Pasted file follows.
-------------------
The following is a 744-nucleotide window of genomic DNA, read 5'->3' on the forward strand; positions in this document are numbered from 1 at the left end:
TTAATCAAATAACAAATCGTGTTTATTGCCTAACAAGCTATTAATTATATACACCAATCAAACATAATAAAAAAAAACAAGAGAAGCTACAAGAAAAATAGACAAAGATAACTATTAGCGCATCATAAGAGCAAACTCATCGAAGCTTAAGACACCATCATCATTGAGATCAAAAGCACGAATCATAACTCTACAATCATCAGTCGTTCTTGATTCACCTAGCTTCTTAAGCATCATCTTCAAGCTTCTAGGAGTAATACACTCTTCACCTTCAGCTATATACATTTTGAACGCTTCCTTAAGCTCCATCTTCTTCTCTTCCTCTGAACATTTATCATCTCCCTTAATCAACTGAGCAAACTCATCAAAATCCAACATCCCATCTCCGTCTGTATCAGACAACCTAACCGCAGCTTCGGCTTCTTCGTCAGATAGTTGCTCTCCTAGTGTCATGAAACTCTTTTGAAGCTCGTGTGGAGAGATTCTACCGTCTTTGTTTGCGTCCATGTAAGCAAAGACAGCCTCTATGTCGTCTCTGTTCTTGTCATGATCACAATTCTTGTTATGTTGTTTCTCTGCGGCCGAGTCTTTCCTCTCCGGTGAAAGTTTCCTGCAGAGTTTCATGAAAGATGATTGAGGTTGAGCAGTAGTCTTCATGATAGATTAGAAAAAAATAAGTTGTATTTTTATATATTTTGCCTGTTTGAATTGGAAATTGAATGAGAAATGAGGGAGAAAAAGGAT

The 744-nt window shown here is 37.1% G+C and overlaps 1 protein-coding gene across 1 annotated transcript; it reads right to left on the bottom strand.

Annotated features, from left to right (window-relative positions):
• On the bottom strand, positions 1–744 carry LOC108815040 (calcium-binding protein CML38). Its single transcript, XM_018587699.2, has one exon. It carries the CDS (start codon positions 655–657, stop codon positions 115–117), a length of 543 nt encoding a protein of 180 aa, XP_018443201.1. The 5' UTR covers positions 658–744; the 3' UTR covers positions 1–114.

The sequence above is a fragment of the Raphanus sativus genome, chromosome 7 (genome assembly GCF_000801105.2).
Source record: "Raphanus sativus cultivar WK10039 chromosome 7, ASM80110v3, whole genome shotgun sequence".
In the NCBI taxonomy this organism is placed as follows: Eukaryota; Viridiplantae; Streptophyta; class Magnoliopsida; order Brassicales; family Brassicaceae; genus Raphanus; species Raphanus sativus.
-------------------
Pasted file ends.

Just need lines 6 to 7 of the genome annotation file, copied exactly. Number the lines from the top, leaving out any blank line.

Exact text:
The sequence above is a fragment of the Raphanus sativus genome, chromosome 7 (genome assembly GCF_000801105.2).
Source record: "Raphanus sativus cultivar WK10039 chromosome 7, ASM80110v3, whole genome shotgun sequence".